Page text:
UW Receives Federal Funding for Carbon Sequestration Research
The University of Wyoming has received nearly $2 million in competitive federal funding to support its efforts to enhance carbon sequestration research and technology.
Two UW proposals were approved as part of the U.S. Department of Energy's (DOE) attempts to stimulate clean-coal research and technology through the development of regional training projects and the study of the potential risks of carbon dioxide storage in geologic formations.
In all, the DOE awarded about $36 million to fund 26 projects at universities and other research units from New York to Montana and Georgia to Washington. UW was one of just three schools to receive multiple approvals; the University of Texas at Austin and the New Mexico Institute of Mining and Technology in Socorro, N.M., were the others.
"Wyoming's carbon sequestration initiatives are critical to ensuring the continued strength of our state's fossil fuel industry," says Carol Frost, associate vice president for research and economic development UW. "The university is extremely pleased that our faculty was awarded two projects in a highly-competitive process."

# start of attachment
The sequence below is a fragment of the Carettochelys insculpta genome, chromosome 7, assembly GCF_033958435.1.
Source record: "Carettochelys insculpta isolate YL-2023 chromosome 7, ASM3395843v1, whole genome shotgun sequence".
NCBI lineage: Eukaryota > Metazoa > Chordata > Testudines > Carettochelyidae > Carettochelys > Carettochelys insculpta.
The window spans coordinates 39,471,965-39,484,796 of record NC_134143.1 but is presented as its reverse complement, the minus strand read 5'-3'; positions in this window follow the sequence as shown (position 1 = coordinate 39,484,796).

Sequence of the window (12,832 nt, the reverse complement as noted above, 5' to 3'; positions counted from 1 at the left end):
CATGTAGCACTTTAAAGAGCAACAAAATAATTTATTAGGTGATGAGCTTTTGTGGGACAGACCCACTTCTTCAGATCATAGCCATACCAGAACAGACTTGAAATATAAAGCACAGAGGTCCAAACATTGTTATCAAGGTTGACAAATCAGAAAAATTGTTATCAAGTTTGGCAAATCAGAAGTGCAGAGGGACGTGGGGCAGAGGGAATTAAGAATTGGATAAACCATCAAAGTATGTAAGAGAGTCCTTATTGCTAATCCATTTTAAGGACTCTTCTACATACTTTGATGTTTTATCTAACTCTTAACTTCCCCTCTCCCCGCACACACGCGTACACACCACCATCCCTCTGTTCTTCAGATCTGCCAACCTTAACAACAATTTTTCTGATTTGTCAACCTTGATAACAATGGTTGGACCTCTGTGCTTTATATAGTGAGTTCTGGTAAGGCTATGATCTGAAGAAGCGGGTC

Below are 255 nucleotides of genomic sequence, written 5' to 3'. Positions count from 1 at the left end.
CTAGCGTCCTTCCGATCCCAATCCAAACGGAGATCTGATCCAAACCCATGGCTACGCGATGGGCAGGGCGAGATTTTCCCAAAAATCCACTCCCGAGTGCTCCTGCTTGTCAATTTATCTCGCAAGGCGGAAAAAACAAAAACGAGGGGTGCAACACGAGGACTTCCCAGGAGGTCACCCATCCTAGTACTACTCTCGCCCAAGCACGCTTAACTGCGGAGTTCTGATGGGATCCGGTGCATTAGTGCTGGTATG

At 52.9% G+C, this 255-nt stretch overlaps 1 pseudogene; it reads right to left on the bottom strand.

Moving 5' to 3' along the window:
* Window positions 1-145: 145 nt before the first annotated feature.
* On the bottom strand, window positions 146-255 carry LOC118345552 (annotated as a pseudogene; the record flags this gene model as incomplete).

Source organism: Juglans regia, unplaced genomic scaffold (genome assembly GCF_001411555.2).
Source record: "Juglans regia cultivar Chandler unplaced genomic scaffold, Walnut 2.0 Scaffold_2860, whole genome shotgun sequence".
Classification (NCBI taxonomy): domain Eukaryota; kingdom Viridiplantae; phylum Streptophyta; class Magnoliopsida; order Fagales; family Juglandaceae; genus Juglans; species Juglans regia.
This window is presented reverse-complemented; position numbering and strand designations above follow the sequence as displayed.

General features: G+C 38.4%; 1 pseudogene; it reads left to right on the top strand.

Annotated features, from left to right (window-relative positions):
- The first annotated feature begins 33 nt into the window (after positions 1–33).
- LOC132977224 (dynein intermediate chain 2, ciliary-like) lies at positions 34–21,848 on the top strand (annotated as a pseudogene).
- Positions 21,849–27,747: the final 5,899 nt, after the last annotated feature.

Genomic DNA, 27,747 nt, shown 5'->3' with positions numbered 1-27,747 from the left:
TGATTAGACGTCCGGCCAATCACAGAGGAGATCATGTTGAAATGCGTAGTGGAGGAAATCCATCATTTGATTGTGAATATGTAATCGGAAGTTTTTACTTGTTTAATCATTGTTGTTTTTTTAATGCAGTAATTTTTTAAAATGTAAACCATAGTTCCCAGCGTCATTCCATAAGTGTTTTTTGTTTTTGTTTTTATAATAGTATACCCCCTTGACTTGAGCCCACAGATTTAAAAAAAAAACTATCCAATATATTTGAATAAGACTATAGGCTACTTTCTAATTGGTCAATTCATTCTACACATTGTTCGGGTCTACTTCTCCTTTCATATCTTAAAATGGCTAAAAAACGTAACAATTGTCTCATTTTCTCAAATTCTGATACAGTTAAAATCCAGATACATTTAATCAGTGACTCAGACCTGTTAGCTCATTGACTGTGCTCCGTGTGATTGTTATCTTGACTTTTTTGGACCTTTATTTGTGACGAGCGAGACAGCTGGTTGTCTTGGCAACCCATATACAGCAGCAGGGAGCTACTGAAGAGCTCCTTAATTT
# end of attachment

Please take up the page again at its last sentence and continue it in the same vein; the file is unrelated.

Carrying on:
James D. Myers, a professor in the UW Department of Geology and Geophysics, received $994,910 over three years to develop the Wyoming CCS Technology Center (WCTI), which would be based in Laramie but facilitate training and technology transfer throughout the region. His award will be matched by $990,000 in AML funds allocated by the Wyoming State Legislature for carbon sequestration research.
The WCTI will use an industry-wide model to train a professional workforce, provide pathways for graduates and professionals from allied fields and create a vehicle for communicating regional carbon capture and storage knowledge and technology.
The DOE funded six similar projects to develop regional technology and training centers that "will help position the United States as a leader in carbon capture and storage technologies for years to come," said DOE Secretary Steven Chu.
The second approved UW proposal -- submitted by Subhashis Mallick, a professor in the Department of Geology and Geophysics and a faculty member in the School of Energy Resources, and Vladimir Alvarado, a professor in the Department of Chemical and Petroleum Engineering -- is worth $1,046,917 over three years.
Their goal is to combine multiphase flow simulations with multi-component seismic waveform modeling and inversion to determine if seismic waveform inversion can accurately predict carbon dioxide plume movements within storage reservoirs in post-injection scenarios.